Fact Sheet: Tax Breaks for Small Businesses

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Knowing the right tax breaks to take for your small business can help ease the pain a bit come tax season and give you a leg-up on the competition. When we provide business consulting and tax planning services here at Steiner Business Solutions, one of our goals is to open the eyes of our clients to the world of available deductions they can take. We’ve rounded up a few here to help get you started on saving money come tax time.

Self-Employment Tax

If you’re self-employed, listen up. All employees, whether self-employed or employed by a business, pay Social Security taxes and Medicare taxes. But when you’re self-employed, you’re responsible for both pieces of the pie: the half paid by the employee, and the half typically paid by the business. This is known as the self-employment tax. While that may be discouraging, there is a bright spot. You can deduct the portion of your self-employment tax that an employer would typically pay.


When you’ve got a small business, getting the word out is crucial. Advertising fees tend to add up quickly as you purchase ads in print and online, snag a few radio spots, print business cards, and create an eye-catching website. Some businesses also hold conferences and seminars to gain facetime with new and potential clients. If you’re just starting out, you’ve likely spent a good deal getting your branding together in the first place, from your logo to slogans and graphics. The costs associated with all this can go down as deductions on your tax return.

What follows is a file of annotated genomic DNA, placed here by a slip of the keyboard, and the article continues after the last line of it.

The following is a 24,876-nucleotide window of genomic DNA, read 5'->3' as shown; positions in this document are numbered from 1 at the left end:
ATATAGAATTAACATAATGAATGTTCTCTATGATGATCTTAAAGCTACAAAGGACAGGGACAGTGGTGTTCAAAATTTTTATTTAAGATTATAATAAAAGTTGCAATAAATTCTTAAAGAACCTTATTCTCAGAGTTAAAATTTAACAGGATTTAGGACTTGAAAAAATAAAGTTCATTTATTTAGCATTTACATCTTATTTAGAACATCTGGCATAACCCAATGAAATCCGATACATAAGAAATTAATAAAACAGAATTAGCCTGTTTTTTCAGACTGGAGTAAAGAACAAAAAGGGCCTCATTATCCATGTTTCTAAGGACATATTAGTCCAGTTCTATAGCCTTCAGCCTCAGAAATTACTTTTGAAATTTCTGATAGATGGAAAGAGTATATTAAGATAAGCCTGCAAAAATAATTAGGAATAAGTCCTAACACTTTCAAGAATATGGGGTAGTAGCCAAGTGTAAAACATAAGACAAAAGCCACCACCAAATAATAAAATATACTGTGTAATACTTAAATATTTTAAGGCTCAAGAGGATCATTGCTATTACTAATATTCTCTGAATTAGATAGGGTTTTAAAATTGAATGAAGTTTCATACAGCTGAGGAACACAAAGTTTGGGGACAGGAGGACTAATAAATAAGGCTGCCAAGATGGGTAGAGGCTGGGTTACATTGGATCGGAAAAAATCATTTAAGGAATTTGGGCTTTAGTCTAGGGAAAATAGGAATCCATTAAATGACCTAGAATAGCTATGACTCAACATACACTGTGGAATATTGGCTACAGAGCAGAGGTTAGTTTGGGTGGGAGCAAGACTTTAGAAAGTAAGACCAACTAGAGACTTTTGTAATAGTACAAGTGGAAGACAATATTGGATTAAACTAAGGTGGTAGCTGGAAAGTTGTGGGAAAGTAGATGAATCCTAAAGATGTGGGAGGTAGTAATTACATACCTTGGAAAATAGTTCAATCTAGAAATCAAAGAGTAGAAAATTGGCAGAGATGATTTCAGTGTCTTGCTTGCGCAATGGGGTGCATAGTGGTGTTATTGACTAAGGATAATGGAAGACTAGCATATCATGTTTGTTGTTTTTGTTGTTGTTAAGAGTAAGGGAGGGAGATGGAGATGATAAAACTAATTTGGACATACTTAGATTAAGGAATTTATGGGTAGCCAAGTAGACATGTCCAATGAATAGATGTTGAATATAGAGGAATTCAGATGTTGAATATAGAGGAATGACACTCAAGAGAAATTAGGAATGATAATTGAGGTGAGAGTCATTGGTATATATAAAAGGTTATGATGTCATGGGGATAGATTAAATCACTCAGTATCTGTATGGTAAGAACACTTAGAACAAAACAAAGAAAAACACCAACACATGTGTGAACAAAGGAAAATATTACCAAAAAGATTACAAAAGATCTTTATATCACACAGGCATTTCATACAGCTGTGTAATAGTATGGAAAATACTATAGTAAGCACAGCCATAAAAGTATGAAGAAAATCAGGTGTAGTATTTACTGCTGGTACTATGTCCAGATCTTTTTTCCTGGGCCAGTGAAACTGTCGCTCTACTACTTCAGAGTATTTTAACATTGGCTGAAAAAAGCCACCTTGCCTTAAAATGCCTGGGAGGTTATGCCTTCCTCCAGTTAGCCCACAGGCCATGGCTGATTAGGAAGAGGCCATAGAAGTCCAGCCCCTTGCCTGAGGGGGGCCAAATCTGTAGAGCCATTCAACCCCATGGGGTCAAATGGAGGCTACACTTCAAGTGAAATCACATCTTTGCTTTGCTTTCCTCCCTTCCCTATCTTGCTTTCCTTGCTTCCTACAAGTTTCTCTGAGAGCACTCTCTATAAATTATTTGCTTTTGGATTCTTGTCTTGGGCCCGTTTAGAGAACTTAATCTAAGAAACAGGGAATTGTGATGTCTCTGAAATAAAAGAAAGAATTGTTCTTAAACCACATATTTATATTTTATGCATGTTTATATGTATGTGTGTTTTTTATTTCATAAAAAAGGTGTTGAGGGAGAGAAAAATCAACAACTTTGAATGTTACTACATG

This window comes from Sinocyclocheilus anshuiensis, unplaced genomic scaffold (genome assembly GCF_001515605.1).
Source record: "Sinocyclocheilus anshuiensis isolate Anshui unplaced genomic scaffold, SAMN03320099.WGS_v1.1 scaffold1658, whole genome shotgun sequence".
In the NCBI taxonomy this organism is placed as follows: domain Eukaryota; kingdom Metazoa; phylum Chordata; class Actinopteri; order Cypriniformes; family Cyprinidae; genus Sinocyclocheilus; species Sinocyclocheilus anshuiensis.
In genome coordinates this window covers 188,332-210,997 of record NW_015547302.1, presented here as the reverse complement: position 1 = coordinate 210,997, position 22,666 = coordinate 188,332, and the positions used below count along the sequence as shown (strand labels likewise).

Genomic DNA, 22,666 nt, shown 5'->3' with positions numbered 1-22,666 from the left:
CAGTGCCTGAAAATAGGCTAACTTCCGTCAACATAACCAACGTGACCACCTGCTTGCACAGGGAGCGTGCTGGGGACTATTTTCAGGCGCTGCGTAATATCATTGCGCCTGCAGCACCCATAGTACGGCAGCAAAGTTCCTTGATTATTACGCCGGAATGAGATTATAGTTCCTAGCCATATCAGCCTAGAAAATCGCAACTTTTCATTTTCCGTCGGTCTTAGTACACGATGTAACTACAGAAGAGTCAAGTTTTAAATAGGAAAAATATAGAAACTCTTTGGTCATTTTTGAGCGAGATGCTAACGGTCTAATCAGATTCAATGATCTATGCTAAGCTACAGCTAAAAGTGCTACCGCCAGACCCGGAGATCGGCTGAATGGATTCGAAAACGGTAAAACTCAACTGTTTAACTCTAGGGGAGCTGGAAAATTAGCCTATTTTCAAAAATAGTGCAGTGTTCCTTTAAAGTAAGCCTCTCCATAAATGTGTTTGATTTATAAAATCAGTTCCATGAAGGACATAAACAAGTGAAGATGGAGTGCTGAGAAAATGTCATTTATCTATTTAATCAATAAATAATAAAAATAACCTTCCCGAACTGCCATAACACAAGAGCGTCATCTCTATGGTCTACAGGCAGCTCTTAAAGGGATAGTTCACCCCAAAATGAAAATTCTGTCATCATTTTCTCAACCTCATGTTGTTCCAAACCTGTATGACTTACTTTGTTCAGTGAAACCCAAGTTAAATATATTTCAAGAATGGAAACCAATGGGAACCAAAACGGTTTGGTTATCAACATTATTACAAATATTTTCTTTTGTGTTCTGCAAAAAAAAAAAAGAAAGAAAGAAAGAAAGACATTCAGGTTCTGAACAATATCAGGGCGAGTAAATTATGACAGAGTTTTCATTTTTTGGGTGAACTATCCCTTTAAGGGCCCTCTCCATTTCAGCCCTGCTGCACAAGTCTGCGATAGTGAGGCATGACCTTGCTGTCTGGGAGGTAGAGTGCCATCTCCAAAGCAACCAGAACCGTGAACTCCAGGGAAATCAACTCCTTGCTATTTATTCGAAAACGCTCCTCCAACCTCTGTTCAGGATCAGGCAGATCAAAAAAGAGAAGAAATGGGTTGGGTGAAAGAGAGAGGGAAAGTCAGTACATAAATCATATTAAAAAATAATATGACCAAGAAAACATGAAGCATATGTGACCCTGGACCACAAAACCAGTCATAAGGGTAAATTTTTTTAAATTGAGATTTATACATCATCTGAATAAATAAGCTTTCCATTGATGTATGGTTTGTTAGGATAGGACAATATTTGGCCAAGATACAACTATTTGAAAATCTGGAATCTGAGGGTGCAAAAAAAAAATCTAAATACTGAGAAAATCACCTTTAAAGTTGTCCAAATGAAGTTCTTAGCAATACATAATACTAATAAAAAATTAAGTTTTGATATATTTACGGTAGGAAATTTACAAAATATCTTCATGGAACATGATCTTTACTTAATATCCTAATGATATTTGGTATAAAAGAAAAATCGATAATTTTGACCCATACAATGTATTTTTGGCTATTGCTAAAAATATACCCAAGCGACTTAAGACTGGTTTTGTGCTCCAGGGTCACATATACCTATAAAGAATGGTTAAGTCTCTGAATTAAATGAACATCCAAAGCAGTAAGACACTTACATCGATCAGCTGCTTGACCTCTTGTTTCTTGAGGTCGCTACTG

Business Loan Interest

Debt is another aspect of owning a business, small or otherwise. For any loans your business takes out, the interest is fully deductible. But it’s important to remember that this is for loans taken out by the business. If you own the business, and you take out a personal loan for the business, that’s not the same thing, and the same deductions do not apply.

Insurance Premiums

Malpractice insurance, workers comp insurance, liability insurance—running a small business requires a good, long conversation with your insurance provider. This, in turn, requires a sobering looking at your finances as you pay those insurance premiums. When you do, take a little comfort in the fact that those premiums can be deducted when tax time comes around.

Office Supplies

Pay attention to this one: You can deduct the cost of office supplies. Many small business owners tend to overlook this key deduction. They’re focused on larger costs, like the ones we’ve described above. Who’s got time to keep track of $1 packs of sticky notes? Make time. Those small purchases add up in a big way. Don’t believe us? Track them for a month and you’ll be amazed at how much goes to pens, toner, paper, and more. When you see how much it all adds up to, you may be that person counting the number of pens in the cup on the conference table after every meeting. Small purchases add up to large costs, and in turn, large deductions.

We’ve only scratched the surface here. To learn about more tax deductions you can take for your small business, contact Steiner Business Solutions in Richmond, VA.